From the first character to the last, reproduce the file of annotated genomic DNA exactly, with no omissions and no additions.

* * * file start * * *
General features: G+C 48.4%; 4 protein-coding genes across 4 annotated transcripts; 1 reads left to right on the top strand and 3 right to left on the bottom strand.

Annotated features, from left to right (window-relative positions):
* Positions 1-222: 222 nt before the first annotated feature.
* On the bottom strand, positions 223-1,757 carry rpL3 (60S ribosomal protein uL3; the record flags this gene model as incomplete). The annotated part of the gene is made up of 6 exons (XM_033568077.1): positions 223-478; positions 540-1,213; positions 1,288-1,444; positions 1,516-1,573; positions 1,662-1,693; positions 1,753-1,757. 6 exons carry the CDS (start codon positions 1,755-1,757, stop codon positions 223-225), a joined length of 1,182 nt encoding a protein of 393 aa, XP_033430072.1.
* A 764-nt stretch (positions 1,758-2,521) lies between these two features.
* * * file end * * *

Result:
General features: G+C 48.4%; 4 protein-coding genes across 4 annotated transcripts; 1 reads left to right on the top strand and 3 right to left on the bottom strand.

Annotated features, from left to right (window-relative positions):
* Positions 1-222: 222 nt before the first annotated feature.
* On the bottom strand, positions 223-1,757 carry rpL3 (60S ribosomal protein uL3; the record flags this gene model as incomplete). The annotated part of the gene is made up of 6 exons (XM_033568077.1): positions 223-478; positions 540-1,213; positions 1,288-1,444; positions 1,516-1,573; positions 1,662-1,693; positions 1,753-1,757. 6 exons carry the CDS (start codon positions 1,755-1,757, stop codon positions 223-225), a joined length of 1,182 nt encoding a protein of 393 aa, XP_033430072.1.
* A 764-nt stretch (positions 1,758-2,521) lies between these two features.